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Posted: 02/19/21 09:51am Link  |  Quote  |  Print  |  Notify Moderator

BCSnob wrote:

RE: plumbing in ceilings
Perhaps houses in Texas are built on concrete slabs instead of on crawl spaces or basements.


Mine is slab too, but water pipes run on the walls and very near floor level.

Yosemite Sam1

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Posted: 02/19/21 09:54am Link  |  Quote  |  Print  |  Notify Moderator

PA12DRVR wrote:

It does sound like Texas went on the cheap as far as winterizing all of their power sources, but that doesn't mean the solution is to surrender control to the feds.


What's the non-intuitive wisdom of not connecting it to national grid so that other states with surplus can supply your lines with electricity in state-wide disasters like these?

BCSnob

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Posted: 02/19/21 09:55am Link  |  Quote  |  Print  |  Notify Moderator

Yosemite Sam1 wrote:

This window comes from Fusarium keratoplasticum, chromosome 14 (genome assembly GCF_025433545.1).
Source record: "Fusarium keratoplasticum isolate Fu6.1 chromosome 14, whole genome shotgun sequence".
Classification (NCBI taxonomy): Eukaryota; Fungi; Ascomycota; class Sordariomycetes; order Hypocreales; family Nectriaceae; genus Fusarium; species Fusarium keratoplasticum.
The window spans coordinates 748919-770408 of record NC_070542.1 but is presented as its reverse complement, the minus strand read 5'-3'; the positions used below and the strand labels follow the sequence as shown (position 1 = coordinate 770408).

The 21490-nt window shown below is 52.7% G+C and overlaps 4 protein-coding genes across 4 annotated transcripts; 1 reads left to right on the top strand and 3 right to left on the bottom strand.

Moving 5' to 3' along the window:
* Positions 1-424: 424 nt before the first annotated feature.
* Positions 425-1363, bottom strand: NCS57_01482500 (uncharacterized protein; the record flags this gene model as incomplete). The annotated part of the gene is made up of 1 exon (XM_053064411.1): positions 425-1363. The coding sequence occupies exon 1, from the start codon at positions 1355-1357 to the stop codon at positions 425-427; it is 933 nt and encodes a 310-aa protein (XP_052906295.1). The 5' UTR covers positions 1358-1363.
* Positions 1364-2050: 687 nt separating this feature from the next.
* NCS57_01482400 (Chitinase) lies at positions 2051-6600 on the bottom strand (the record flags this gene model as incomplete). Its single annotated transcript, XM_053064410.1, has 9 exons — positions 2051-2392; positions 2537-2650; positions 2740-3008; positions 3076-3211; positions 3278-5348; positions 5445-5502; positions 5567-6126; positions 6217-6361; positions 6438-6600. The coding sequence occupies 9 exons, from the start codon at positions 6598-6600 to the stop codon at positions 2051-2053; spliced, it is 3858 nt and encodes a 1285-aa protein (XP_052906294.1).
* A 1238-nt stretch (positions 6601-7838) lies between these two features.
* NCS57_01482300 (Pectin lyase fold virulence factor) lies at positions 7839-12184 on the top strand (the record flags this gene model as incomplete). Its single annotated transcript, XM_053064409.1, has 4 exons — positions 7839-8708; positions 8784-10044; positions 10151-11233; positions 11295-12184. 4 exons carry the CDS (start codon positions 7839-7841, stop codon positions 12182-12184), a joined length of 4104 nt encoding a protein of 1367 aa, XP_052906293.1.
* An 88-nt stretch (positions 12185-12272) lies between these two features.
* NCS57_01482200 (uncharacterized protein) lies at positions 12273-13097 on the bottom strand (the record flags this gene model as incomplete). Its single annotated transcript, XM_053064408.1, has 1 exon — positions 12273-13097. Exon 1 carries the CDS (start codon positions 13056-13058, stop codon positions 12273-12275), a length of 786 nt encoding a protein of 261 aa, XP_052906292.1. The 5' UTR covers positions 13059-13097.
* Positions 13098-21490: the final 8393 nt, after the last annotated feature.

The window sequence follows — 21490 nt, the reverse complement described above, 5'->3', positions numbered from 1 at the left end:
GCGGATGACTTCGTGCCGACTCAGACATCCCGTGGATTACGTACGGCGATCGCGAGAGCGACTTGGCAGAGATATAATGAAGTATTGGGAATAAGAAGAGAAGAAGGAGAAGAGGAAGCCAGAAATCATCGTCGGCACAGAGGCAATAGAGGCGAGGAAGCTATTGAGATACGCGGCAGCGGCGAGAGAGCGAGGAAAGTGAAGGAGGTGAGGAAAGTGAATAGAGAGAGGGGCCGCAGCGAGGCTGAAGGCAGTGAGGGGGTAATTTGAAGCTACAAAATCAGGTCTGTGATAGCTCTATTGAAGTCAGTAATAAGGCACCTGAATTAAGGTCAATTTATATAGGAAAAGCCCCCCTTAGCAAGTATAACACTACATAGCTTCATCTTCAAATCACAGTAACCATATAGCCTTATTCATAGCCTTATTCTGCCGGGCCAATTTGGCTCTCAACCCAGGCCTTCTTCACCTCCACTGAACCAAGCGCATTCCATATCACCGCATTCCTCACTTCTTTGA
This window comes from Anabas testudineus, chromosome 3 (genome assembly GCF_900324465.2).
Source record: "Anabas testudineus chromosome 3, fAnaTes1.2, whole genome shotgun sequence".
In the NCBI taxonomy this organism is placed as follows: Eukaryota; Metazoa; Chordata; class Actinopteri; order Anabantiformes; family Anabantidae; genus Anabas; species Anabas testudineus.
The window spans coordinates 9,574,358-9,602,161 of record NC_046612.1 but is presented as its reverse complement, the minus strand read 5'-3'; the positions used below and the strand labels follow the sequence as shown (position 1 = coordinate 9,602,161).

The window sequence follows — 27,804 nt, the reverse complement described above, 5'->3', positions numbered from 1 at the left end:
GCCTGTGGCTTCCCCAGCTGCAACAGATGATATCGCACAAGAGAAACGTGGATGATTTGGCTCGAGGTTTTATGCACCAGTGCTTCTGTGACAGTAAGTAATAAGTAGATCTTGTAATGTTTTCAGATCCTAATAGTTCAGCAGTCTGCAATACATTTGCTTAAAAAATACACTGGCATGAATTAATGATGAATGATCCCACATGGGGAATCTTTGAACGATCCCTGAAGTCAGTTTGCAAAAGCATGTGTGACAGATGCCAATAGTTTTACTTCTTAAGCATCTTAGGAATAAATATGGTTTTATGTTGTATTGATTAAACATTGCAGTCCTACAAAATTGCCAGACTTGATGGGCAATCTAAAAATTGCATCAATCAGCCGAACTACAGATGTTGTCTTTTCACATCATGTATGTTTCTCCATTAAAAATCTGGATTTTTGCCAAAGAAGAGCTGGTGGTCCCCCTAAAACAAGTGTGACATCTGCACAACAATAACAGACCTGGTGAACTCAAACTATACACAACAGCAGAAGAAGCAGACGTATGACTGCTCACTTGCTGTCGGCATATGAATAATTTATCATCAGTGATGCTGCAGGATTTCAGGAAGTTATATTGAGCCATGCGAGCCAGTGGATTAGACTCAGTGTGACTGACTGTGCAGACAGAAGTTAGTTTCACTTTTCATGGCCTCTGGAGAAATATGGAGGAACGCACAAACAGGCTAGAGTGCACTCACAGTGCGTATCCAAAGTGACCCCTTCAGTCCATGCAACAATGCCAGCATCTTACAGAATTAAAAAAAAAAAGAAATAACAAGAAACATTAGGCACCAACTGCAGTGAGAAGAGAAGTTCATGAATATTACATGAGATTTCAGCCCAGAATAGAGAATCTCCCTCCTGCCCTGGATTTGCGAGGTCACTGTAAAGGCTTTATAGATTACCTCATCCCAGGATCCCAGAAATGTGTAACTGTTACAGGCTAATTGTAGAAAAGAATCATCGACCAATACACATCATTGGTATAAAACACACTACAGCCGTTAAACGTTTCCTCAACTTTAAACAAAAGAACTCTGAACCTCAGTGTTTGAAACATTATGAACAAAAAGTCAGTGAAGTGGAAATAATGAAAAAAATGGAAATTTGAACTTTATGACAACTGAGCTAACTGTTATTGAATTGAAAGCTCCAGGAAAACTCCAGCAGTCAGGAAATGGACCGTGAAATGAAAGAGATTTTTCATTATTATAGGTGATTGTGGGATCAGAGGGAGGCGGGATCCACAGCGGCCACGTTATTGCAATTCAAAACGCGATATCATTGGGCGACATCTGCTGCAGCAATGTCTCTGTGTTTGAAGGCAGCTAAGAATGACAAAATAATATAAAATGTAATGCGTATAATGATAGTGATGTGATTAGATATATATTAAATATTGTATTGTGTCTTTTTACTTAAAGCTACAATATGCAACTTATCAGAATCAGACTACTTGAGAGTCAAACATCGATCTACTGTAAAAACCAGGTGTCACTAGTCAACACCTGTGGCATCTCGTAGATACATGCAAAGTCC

BCSnob wrote:

RE: plumbing in ceilings
Perhaps houses in Texas are built on concrete slabs instead of on crawl spaces or basements.


Mine is slab too, but water pipes run on the walls and very near floor level.
Preferred construction methods did change with time and local zoning (if there was any).

way2roll

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Posted: 02/19/21 09:58am Link  |  Quote  |  Print  |  Notify Moderator

Due to the infrequency rate which these things happen, building codes in TX don't exist to compensate for this kind of weather. And most builders aren't going to do anything in excess of code that costs them money and infringes on their margin. You could certainly takes steps to mitigate these issues, or have a builder do it for you but it costs money. But builders aren't going to do anything they don't have to. 100 year flood plains are another example in areas hit by Hurricanes. Sure floods can happen, but the likelihood is less so codes aren't developed and enforced to protect the homeowners. Due to the increase in recent years of catastrophic events, lots of areas are updating building codes and flood plains. It simply costs the Homeowners, insurance companies as well as the government too much money to fix everything when it does happen. And it's happening more frequently.


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BCSnob

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Posted: 02/19/21 10:00am Link  |  Quote  |  Print  |  Notify Moderator